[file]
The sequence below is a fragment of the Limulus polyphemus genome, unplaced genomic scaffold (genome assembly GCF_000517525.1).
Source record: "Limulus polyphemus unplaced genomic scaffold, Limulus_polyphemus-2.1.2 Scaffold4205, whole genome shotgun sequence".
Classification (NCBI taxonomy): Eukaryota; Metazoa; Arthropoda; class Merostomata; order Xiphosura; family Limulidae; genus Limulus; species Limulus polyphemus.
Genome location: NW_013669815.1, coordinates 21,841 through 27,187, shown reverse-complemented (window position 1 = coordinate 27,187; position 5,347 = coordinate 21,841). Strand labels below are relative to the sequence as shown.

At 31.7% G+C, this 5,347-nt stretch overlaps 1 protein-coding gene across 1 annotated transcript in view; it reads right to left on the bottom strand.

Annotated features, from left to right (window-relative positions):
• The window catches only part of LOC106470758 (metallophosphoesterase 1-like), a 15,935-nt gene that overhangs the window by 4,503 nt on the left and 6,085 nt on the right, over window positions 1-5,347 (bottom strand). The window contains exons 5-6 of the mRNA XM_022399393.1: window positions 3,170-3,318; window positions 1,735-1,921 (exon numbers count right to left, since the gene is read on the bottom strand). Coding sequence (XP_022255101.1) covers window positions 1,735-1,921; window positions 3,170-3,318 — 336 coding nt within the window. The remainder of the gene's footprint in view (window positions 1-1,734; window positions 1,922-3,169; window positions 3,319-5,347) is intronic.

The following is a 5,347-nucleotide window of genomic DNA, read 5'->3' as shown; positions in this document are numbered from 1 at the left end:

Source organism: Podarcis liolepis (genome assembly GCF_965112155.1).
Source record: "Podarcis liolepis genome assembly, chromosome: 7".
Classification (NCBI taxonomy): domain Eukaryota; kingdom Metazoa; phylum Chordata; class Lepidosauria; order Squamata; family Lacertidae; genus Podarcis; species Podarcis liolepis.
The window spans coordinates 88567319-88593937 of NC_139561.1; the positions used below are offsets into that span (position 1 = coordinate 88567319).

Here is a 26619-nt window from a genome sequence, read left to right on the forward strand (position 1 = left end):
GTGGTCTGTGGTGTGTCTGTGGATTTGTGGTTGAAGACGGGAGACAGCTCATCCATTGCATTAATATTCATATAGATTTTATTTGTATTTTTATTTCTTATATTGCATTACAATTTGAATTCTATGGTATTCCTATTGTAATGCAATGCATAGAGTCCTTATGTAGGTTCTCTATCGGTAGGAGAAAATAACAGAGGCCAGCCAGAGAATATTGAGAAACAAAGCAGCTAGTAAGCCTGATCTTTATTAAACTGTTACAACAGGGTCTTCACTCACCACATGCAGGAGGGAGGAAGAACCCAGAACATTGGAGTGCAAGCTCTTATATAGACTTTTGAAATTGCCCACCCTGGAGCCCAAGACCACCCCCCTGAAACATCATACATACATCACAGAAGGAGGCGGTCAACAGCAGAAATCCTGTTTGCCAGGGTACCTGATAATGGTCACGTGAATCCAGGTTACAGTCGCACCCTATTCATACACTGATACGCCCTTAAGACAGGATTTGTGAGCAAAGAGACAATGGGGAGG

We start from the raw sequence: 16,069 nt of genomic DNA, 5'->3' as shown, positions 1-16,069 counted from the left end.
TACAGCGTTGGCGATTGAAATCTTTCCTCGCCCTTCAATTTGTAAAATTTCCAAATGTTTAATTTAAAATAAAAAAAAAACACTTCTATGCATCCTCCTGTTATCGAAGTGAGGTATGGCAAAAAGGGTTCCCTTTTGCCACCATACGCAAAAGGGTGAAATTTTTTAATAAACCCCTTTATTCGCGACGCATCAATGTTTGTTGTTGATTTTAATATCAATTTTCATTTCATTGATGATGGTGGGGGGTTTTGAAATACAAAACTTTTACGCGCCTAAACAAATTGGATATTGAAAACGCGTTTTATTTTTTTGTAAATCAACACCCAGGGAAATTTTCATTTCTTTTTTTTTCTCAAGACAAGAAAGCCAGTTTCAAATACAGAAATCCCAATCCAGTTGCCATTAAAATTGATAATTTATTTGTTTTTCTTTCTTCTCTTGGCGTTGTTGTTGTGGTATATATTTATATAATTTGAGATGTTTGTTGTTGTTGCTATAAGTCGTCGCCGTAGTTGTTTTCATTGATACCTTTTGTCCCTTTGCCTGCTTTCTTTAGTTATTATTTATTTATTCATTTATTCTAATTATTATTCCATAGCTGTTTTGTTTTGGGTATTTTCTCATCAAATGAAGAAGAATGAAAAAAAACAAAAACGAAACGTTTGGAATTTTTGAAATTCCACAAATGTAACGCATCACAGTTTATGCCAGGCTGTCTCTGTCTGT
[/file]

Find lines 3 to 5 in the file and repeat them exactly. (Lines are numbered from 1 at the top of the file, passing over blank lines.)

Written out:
Classification (NCBI taxonomy): Eukaryota; Metazoa; Arthropoda; class Merostomata; order Xiphosura; family Limulidae; genus Limulus; species Limulus polyphemus.
Genome location: NW_013669815.1, coordinates 21,841 through 27,187, shown reverse-complemented (window position 1 = coordinate 27,187; position 5,347 = coordinate 21,841). Strand labels below are relative to the sequence as shown.

At 31.7% G+C, this 5,347-nt stretch overlaps 1 protein-coding gene across 1 annotated transcript in view; it reads right to left on the bottom strand.